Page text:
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Police search Saik’uz property in relation to Jack family disappearance

The Jack family, who went missing August 2, 1989.
The Jack family, who went missing August 2, 1989.

The disappearance of the Jack family over 30 years ago is a tragic and haunting memory in the community.  For four persons, including two children, to go missing is very unusual and in fact may never have happened in Canada before or since.

Ronald (Ronnie), partner Doreen and children Russell, 9, and Ryan, 4, were last heard from at approximately 1:21 a.m. on Wednesday August 2, 1989 when Ronnie called his mother in the Burns Lake area.  It is believed that shortly after that phone call, the family departed their home on Strathcona Avenue in Prince George with an unknown man in a dark coloured 4×4 pickup.  Although the family was expected to return in 10 days, they have never been seen since.

Throughout the investigation, several properties have been identified and searched as possible burial sites for the Jack family.  All without success.

On Wednesday August 28, Thursday August 29 and Friday August 30, 2019, members of the investigative team from the Prince George RCMP’s Serious Crime Unit, conducted a search on a portion of property on the Saik’uz First Nation, south of Vanderhoof.

The search was conducted with the assistance of expert civilian consultants and included the use of ground penetrating radar and heavy equipment.  No evidence of the Jack family was located.

“I want to thank everyone who helped with the search for their support, even though there was nothing found,” said Marlene Jack, Doreen’s sister and spokesperson for the family.  “I would like to ask from the bottom of my heart that everyone with information come forward to police.  Please help bring our family home.”

The search took place with the support of the Saik’uz chief, council and elders who were on site for much of the three days.

“Our council and community would like to thank the Serious Crime Unit from the Prince George Detachment for working with us to make sure that all leads and avenues were investigated into the disappearance of the Jack family,” said Chief Priscilla Mueller of the Saik’uz First Nation.  “Our community will continue to offer support for those who are affected by this tragedy and will also stay in close contact with Marlene Jack to support her in her search for answers. Our community sends our love and prayers to the Jack family in obtaining closure.”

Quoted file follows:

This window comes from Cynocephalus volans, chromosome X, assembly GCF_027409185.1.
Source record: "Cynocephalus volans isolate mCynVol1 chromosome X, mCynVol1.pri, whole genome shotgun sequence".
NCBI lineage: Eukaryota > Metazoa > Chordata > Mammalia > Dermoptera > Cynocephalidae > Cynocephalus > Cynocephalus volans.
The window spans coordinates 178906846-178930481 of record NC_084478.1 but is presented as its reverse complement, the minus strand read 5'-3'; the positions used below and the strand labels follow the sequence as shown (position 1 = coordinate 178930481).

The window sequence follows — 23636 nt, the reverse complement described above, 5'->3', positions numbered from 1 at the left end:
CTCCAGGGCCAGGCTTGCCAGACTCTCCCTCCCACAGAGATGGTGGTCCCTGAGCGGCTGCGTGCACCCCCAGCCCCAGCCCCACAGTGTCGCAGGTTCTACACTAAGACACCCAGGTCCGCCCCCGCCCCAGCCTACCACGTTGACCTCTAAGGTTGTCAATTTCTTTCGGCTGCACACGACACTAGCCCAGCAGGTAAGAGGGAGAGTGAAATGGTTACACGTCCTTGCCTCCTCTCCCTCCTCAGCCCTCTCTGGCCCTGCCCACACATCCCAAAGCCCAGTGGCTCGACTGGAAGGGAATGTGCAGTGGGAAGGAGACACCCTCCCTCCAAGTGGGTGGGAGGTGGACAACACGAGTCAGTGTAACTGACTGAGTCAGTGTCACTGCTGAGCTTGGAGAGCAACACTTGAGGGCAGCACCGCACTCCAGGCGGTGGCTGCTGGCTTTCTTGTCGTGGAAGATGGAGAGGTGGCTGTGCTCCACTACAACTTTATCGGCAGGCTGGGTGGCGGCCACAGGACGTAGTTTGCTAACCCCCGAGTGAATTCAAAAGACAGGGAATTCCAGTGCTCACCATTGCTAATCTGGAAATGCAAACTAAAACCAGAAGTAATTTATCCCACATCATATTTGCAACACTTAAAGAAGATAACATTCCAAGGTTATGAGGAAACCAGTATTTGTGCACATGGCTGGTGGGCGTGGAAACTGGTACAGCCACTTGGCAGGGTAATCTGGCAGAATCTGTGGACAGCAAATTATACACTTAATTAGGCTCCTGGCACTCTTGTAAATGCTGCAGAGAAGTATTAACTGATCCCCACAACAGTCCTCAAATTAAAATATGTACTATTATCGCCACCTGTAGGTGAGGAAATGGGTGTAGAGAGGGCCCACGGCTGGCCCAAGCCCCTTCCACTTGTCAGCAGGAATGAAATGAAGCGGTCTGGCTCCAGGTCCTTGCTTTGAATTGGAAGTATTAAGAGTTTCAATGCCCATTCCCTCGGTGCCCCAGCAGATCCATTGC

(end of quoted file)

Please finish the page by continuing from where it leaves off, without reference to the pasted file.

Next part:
Summary of investigation

Since the family was reported missing on August 25, 1989, the Prince George RCMP have conducted hundreds of interviews and obtained or created thousands of documents as part of this thorough and exhaustive investigation. 

Investigators believe the following occurred:

  • Ronnie spoke to a man at the First Litre Pub on the evening of Tuesday August 1, 1989;
  • Ronnie and his partner Doreen, were offered jobs at a logging camp or ranch thought to be near Clucluz Lake, approximately 40 kilometres west of Prince George or about half way to Vanderhoof on Highway 16;
  • As Ronnie and Doreen did not own a vehicle, the unknown man offered to drive the Jack family to the camp or ranch. The man accompanied Ronnie back to his residence, about four blocks from the pub and waited while the family packed;
  • Ronnie called his brother in Southbank, B.C. at 11:16 p.m.
  • Approximately two hours later, Ronnie called his parents in Burns Lake at 1:21 a.m. on Wednesday August 2;
  • At approximately 1:30 a.m., the Jack family drove off with the unknown man in a dark coloured four wheel drive pickup truck.

The unknown male has been described as:

  • Caucasian male
  • 35 to 40 years old
  • 183 cm to 198 cm (6` to 6`6`) tall
  • 91 to 125 kg (200 to 275 lbs)
  • Reddish-brown hair with a full beard
  • Wearing a ball cap, red checkered work shirt, faded blue jeans, blue nylon jacket, and work boots with leather fringes over the toes.

This investigation continues to be led by the Prince George RCMP’s Serious Crime Unit and remains active.

Police ask anyone with information about the Jack family, where they are or who is responsible for their disappearance, to contact the Prince George RCMP at 250-561-3300.  To remain anonymous, contact Crime Stoppers at 1(800)222-8477 or online at www.pgcrimestoppers.bc.ca (English only).  You do not have to reveal your identity to Crime Stoppers.  If you provide information that leads to an arrest or the location of the family, you could be eligible for a cash reward.

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